Pondpro2000

Handling pond maintenance and patching leaks on your own

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Courtesy of Pondpro2000

If you have a pond on your property, you know it can add value and a special touch to your home's overall look. However, pond maintenance and patching leaks are necessary from time to time in order to keep that pond looking great. If you think pond maintenance and patching leaks is necessary, read the below article for some easy tips.

Confirming You Have a Pond Leak
Before getting to solving the problem of a leak, be sure it's actually a problem. Pond maintenance and patching leaks can be a lot of hard work if it's all for nothing. So do your due diligence upfront, assuming you can't see where the actual leak is happening. If you're simply noticing a drop in water level, it could be that one of the hoses contributing water is broken or, if you have a waterfall, that it is somehow malfunctioning. Once these issues are addressed and you can confirm pond maintenance and patching leaks is necessary, proceed to the next step.

Finding the Leak
If you can see where the leak is happening, then you can skip to the next step. Otherwise, continue reading. Generally, the leak has to be near wherever the water level is resting. Obviously, if it's lower than that, it will continue leaking until it levels off. One simple method of finding the leak is to pour milk in your pond and follow where it goes. The problem with this simple trick is that, if it works, you have a fairly large tear you probably would've noticed in the first place.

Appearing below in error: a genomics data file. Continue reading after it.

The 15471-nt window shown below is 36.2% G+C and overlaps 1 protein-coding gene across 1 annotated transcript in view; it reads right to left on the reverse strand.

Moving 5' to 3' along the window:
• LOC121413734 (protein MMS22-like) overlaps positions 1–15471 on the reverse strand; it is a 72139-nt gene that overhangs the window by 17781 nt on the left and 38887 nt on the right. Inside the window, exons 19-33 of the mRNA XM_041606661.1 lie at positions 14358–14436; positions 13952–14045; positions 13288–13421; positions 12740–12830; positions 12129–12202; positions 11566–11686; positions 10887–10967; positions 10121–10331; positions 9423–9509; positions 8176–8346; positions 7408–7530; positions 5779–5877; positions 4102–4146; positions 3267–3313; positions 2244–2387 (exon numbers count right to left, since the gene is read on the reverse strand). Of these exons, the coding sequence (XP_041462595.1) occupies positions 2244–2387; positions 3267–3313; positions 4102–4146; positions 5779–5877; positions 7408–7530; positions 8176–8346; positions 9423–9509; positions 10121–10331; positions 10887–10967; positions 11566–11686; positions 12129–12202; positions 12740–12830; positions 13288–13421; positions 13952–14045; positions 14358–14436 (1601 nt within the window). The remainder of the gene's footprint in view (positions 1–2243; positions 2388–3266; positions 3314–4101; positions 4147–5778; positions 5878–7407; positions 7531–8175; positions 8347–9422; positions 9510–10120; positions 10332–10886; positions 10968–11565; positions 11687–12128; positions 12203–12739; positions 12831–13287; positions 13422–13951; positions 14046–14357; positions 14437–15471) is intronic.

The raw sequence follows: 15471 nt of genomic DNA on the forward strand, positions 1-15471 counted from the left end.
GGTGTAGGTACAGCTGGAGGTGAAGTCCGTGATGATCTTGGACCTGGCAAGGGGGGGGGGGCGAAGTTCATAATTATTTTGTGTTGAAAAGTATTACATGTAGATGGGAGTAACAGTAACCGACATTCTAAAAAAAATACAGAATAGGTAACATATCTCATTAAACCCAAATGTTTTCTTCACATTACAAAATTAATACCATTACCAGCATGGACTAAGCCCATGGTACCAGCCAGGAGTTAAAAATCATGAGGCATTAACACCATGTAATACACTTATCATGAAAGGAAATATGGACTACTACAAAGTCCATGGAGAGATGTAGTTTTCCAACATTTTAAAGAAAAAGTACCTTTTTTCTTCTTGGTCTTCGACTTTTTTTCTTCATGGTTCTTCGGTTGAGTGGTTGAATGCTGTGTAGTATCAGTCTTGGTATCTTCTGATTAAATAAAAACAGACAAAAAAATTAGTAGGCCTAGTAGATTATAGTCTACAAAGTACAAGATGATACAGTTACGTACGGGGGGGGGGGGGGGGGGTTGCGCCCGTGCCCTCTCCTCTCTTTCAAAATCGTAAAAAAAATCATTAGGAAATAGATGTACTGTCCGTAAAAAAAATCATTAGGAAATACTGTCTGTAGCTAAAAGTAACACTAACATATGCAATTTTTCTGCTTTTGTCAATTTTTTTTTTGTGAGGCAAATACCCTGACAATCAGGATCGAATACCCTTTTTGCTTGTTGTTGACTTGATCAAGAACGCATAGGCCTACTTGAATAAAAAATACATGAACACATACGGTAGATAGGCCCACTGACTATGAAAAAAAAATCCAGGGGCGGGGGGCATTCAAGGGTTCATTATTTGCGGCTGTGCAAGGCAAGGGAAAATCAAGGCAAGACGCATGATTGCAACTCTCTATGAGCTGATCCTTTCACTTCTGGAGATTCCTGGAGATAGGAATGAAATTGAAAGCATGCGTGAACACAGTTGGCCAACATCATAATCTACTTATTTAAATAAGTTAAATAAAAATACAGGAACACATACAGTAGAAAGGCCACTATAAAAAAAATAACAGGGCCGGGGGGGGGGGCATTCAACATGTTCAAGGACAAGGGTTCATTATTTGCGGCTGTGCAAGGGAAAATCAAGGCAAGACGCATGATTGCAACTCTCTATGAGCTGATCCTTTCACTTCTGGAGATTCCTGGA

The only other solution is to remove everything, including the vegetation, fish and water from your pond. Clean out everything and allow the remaining wet spots to dry out. Now, stick your hose between the plastic liner and the outside of the pond. You should notice it fill and, after a while, should find the area where water is leaking in. Fortunately, once you've found your leak, you can easily patch it with EPDM rubber coating. Buy more than enough so you're ready for next time. Once the patch is done, replace everything in your pond and the problem is solved.

Unfortunately, if your pond's perimeter is concrete, you're in for a bit more work. At best, you'll need to clean out the area where the crack is and patch it with plumber's epoxy. This may only be a temporary fix, though, as the ground around your pond is always moving. Concrete is also brittle, especially after years in the elements, potentially freezing and thawing several times a year. If the first technique doesn't solve your issue you'll need to call a professional to handle your pond maintenance and patching leaks.

Having a pond is fun way to add value to your property and give it a unique look. It can be extremely frustrating, however, to deal with some of the issues that go along with it. One of the most common ones is when it leaks. If this happens, try the above methods to fix the problem.

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